PCI provides short-term quality of life improvement in stable angina (COURAGE)

Clinical Question

Does percutaneous coronary intervention improve the quality of life for patients with stable coronary artery disease?

Bottom Line

For patients with stable angina, percutaneous coronary intervention (PCI) offers modest symptomatic and quality of life benefit for the first year after the procedure (number needed to treat [NNT] = 9 - 11). The benefit diminishes over time and disappears after 3 years. (LOE = 1b)


Weintraub WS, Spertus JA, Kolm P, et al, for the COURAGE Trial Research Group. Effect of PCI on quality of life in patients with stable coronary disease. N Engl J Med 2008; 359(7):677-687.  [PMID:18703470]

Study Design

Randomized controlled trial (nonblinded)






Outpatient (specialty)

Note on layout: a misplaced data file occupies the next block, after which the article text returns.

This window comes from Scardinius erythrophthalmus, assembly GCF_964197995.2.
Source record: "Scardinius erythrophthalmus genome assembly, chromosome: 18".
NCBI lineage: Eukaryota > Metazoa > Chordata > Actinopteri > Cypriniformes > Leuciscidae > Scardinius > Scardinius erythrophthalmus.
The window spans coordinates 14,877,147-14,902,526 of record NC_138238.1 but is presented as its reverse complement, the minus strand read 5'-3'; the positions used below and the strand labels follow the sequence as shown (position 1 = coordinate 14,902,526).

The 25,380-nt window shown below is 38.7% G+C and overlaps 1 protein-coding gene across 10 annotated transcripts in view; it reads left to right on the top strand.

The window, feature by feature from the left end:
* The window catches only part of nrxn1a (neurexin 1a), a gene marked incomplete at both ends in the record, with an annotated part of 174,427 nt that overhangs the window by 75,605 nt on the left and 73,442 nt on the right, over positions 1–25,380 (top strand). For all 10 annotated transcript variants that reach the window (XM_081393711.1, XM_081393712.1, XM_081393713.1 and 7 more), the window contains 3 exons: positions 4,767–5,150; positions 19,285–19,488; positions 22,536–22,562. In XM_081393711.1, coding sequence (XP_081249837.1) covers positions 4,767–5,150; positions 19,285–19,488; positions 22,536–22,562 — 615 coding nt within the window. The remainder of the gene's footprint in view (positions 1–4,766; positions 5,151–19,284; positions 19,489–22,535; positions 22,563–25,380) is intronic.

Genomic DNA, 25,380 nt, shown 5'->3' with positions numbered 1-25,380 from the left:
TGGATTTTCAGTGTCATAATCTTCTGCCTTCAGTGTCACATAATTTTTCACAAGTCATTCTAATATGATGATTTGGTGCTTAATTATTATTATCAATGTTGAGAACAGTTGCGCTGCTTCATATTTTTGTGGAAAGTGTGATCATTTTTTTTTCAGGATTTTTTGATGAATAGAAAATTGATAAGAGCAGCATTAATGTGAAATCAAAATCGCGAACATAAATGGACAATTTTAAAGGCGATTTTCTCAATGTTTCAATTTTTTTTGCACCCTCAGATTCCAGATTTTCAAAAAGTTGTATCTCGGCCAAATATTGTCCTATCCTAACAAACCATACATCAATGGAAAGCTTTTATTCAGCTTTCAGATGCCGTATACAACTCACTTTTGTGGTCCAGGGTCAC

Patients (N = 2287) with stable angina were randomly assigned to receive intensive medical therapy or PCI followed by intensive medical therapy. All had at least one proximal vessel with 70% stenosis and evidence of myocardial ischemia or at least one proximal vessel with 80% stenosis accompanied by classic angina without provocative testing. Intensive medical therapy consisted of aspirin or clopidogrel, metoprolol, amlodipine, and/or isosorbide mononitrate, and lisinopril or losartan. Simvastatin with or without ezetimibe (Zetia) was used to achieve a low-density lipoprotein level of less than 85 mg/dL (2.2 mmol/L). Exercise, extended-release niacin, and/or fibrates were used to achieve a high-density lipoprotein level of greater than 40 mg/dL (1.03 mmol/L) and a triglyceride level of less than 150 mg/dL (1.67 mmol/L). Most patients did not receive a drug-eluting stent. The researchers had previously published the clinical outcomes for the study, finding that there was no difference between groups with regard to mortality and cardiovascular events over 4.6 years. (N Engl J Med 2007;356:1503-16; POEM #90603) In this study, the authors measured quality of life with the RAND 36-item health survey (RAND-36) and the disease-specific Seattle Angina Questionnaire. Groups were balanced at baseline, with 21% in the PCI group and 23% in the medical therapy-only group free of angina. Quality of life and freedom from angina were measured at 1, 3, 6, 12, 24, and 36 months. There was a consistent benefit of PCI plus medical therapy at 1 month, 3 months, and 6 months (absolute risk reduction [ARR] = 9% - 11%; NNT = 9 - 11). This diminished somewhat at 12 months (ARR = 7%; NNT = 14) and 24 months (ARR = 6%; NNT = 17). By 36 months, there was no significant difference in freedom from angina between groups (59% vs 56%). A similar pattern of diminishing benefit was seen for subscale and overall scores on both the Seattle Angina Questionnaire and the RAND-36 health survey.